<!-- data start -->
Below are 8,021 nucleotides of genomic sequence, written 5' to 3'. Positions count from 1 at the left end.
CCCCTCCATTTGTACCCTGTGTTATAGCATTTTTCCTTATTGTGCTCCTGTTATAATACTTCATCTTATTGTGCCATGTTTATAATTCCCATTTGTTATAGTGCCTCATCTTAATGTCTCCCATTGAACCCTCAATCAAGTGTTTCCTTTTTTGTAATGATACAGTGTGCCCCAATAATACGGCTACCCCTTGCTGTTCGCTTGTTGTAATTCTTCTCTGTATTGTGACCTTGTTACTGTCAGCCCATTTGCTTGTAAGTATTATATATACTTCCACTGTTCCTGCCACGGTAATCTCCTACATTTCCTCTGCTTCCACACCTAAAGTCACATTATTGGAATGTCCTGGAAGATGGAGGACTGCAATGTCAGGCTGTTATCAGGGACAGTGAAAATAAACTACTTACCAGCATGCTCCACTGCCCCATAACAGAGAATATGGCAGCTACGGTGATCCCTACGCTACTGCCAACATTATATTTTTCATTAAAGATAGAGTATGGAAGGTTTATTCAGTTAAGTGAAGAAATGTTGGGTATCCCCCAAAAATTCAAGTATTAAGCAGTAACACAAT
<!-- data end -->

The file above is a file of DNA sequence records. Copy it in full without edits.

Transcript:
Below are 8,021 nucleotides of genomic sequence, written 5' to 3'. Positions count from 1 at the left end.
CCCCTCCATTTGTACCCTGTGTTATAGCATTTTTCCTTATTGTGCTCCTGTTATAATACTTCATCTTATTGTGCCATGTTTATAATTCCCATTTGTTATAGTGCCTCATCTTAATGTCTCCCATTGAACCCTCAATCAAGTGTTTCCTTTTTTGTAATGATACAGTGTGCCCCAATAATACGGCTACCCCTTGCTGTTCGCTTGTTGTAATTCTTCTCTGTATTGTGACCTTGTTACTGTCAGCCCATTTGCTTGTAAGTATTATATATACTTCCACTGTTCCTGCCACGGTAATCTCCTACATTTCCTCTGCTTCCACACCTAAAGTCACATTATTGGAATGTCCTGGAAGATGGAGGACTGCAATGTCAGGCTGTTATCAGGGACAGTGAAAATAAACTACTTACCAGCATGCTCCACTGCCCCATAACAGAGAATATGGCAGCTACGGTGATCCCTACGCTACTGCCAACATTATATTTTTCATTAAAGATAGAGTATGGAAGGTTTATTCAGTTAAGTGAAGAAATGTTGGGTATCCCCCAAAAATTCAAGTATTAAGCAGTAACACAAT